Monday - Thursday 9:00 am to 8:00 pm
Friday, & Saturday 10:00 am to 5:00 pm
This open rural area, once actively farmed, has changed little since the Hart family settled here in the early eighteenth century.
Like other eighteenth-century farmhouses built in outlying parts of Durham, this house displays little architectural detailing. The original center chimney has been replaced
by a smaller brick chimney stack. Modern one-over-one sash replace the original windows. The facade entry is protected by a modern aluminum doorhood. Small additions extend from the east and north elevations .
Facing southeast onto Stage Coach Road, the Samuel Hart House is a late example of the 2 1/2 story, central-chimney, colonial-period house form which displays double-hewn overhangs. Built ca. 1780, the aluminum-sided, post-and-beam frame is supported by a modern cement foundation. The steeply-pitched, ridge-to-street gable roof is asphalt-shingled.
The specific circumstances surrounding the construction date of this house remain somewhat unclear. In 1759 Lieutenant Samuel Hart, Sr. (1733-1805), a Guilford native,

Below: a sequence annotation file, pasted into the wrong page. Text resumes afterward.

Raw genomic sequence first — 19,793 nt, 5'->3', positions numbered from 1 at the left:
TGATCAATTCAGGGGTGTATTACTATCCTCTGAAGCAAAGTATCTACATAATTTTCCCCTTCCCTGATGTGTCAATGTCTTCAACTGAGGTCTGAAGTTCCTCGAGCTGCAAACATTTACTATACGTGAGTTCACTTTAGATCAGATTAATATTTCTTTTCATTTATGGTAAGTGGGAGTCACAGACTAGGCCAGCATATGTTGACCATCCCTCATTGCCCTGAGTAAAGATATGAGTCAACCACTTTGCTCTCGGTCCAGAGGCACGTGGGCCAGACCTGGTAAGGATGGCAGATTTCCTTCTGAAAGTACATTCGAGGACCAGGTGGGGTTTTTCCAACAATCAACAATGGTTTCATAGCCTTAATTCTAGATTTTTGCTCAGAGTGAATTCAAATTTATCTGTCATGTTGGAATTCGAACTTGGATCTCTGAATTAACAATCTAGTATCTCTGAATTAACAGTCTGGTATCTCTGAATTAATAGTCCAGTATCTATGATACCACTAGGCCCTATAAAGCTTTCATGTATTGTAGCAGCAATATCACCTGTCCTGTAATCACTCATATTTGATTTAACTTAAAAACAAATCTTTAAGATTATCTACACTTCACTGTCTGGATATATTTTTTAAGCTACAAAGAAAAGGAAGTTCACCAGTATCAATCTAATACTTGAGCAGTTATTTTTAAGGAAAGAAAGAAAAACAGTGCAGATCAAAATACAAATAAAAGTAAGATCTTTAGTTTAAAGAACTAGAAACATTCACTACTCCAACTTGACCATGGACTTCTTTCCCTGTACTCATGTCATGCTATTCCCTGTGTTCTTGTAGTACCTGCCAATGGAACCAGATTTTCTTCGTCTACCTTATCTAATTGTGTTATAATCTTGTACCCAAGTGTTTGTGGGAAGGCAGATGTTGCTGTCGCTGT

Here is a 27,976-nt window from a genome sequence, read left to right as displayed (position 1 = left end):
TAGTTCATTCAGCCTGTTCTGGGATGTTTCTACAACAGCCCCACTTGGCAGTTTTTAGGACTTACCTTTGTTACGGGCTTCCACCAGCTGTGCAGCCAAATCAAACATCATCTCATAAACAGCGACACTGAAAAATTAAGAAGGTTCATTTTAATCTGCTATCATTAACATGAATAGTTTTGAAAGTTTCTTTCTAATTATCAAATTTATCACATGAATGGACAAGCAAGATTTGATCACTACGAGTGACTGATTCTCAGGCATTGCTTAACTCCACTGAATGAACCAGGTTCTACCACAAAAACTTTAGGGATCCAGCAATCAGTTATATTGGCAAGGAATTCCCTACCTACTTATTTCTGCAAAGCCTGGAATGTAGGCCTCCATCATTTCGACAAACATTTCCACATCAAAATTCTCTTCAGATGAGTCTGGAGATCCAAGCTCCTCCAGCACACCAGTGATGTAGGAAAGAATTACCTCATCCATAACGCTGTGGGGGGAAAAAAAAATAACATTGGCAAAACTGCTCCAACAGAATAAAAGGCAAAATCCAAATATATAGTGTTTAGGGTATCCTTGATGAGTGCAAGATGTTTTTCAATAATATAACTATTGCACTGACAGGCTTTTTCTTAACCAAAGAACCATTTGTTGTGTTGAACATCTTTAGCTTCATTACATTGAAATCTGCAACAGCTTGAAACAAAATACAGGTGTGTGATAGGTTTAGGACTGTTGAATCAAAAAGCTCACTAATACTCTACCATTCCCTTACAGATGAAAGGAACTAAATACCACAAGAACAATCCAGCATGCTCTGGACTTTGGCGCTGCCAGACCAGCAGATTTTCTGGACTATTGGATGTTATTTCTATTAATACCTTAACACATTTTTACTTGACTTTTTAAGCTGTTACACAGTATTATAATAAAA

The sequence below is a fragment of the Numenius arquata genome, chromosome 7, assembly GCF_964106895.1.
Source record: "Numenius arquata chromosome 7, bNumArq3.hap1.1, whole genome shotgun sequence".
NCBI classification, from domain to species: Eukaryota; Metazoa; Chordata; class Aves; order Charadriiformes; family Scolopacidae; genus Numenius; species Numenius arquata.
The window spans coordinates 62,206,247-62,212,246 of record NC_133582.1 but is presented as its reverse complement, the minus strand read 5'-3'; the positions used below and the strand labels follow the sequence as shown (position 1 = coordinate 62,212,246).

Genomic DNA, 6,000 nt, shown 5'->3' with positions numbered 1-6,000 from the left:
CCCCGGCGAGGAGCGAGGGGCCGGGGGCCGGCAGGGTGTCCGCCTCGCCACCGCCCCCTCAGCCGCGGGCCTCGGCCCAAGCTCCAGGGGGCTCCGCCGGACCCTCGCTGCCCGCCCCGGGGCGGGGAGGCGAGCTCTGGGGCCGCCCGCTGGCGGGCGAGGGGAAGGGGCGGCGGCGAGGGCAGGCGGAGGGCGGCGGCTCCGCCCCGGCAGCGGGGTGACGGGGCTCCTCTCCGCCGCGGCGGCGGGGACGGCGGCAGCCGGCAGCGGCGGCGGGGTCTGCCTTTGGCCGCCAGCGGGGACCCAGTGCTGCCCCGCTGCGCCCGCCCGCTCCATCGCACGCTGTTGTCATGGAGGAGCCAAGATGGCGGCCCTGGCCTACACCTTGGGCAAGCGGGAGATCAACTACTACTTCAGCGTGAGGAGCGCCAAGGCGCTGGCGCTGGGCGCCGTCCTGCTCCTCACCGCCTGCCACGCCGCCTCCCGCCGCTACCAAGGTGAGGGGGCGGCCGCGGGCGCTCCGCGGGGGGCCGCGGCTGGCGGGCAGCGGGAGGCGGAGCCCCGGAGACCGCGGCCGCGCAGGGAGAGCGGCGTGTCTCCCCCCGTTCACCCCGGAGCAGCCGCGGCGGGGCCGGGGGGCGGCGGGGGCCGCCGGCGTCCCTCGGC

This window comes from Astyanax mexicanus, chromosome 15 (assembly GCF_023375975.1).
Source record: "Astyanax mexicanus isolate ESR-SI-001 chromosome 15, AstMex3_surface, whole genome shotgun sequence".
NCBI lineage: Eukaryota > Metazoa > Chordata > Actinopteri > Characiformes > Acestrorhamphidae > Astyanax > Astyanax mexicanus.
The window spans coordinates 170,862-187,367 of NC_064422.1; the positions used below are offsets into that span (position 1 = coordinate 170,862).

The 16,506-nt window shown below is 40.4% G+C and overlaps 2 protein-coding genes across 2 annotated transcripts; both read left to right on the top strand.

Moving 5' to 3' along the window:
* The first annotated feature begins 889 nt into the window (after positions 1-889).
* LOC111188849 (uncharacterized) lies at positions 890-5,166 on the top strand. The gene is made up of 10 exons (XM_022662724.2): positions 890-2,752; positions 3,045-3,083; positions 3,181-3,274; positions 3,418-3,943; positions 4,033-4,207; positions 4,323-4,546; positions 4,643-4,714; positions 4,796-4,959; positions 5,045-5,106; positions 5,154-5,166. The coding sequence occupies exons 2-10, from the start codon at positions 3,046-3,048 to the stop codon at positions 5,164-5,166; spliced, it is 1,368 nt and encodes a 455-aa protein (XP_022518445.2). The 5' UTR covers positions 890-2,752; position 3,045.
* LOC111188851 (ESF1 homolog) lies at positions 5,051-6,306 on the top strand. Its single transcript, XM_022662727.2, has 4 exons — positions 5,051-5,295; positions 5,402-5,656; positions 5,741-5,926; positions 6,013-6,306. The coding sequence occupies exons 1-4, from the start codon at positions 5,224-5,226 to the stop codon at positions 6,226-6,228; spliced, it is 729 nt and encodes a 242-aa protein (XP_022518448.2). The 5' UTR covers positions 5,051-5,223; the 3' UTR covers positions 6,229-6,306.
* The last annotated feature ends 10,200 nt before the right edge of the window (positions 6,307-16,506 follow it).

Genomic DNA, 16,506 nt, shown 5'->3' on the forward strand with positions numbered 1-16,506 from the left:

married Bridget Fowler in Durham. Hart, a farmer, and his wife had seven children: Mary, Ruth, Daniel, Samuel, John, Rebecca, and Lois. The first mention of this dwelling
is in 1784 when Samuel, Sr. in his will bestowed upon each of his three sons one-third part of his new dwelling house. Samuel, Sr. willed his wife and daughters his old dwelling house. Hart’s probate inventory in 1806 lists two dwelling houses: the house “where Hart now lives,” valued at $600, and the old dwelling house valued at $300. The assessment of these buildings indicates that the new dwelling house mentioned in 1784 is the one in which Daniel resided. According to William C. Fowler in his History of Durham, Daniel Hart lived on this property in the early nineteenth century. A farmer like his father, Daniel and his wife Hannch had one daughter, Ruth (b. 1800). Upon his death in 1845 Daniel Hart presumably left his dwelling house to his daughter and her husband Henry Maltby, for their names appear on the 1859 and 1874 maps. The Maltby family, which originally came from Branford remained in the house until 1917.
Although some modern alterations have been made in the twentieth century, the Samuel Hart House remains relatively intact and stands as a fine example of a colonial-period farmhouse.